Local to global pathogen and host dynamics of an emerging fungal disease, white-nose syndrome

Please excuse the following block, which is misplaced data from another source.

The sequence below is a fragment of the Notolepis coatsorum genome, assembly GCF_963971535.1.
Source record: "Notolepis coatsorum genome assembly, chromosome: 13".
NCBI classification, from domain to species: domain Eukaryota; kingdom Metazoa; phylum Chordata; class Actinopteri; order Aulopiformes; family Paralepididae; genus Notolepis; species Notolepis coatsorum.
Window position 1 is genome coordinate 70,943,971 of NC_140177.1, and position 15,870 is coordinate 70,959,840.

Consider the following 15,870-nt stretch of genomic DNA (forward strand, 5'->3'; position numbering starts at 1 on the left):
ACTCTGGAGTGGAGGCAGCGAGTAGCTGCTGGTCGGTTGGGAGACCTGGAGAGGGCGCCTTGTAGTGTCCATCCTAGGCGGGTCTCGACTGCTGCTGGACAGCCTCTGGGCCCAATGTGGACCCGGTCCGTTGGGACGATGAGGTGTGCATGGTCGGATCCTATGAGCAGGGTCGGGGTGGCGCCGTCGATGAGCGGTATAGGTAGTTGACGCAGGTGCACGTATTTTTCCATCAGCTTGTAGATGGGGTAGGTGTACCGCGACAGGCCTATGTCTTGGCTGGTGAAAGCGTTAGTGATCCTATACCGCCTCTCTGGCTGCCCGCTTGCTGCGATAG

Emerging infectious diseases present a major threat to wildlife populations and have the ability to drive once common species towards extinction. Increasing globalization has resulted in accelerated change in climate, increased anthropogenic movement, and land-use alterations leading to the emergence of infectious diseases in both humans, agriculture and wildlife. Studying disease dynamics at different contexts and scales can provide insight into alternative levers of conservation action. White-nose syndrome, a disease of hibernating bats, was first detected in single tourist cave in northern New York. Pseudogymnoascus destructans the fungal pathogen responsible for WNS has since spread across much of eastern North America causing the collapse of hibernating bat populations. P. destructans was likely introduced to North America from Eurasia, where it is widely distributed, and has likely been present for thousands of years. The data in this dissertation provide insight into the factors determining temporal variation in mortality from WNS. In addition, we will also provide insight into the mechanisms that contribute to species differences in pathogen transmission. More broadly this research provides a synthesis of data across multiple WNS disease contexts, and highlight the substantial conservation insight that can be gained through this approach.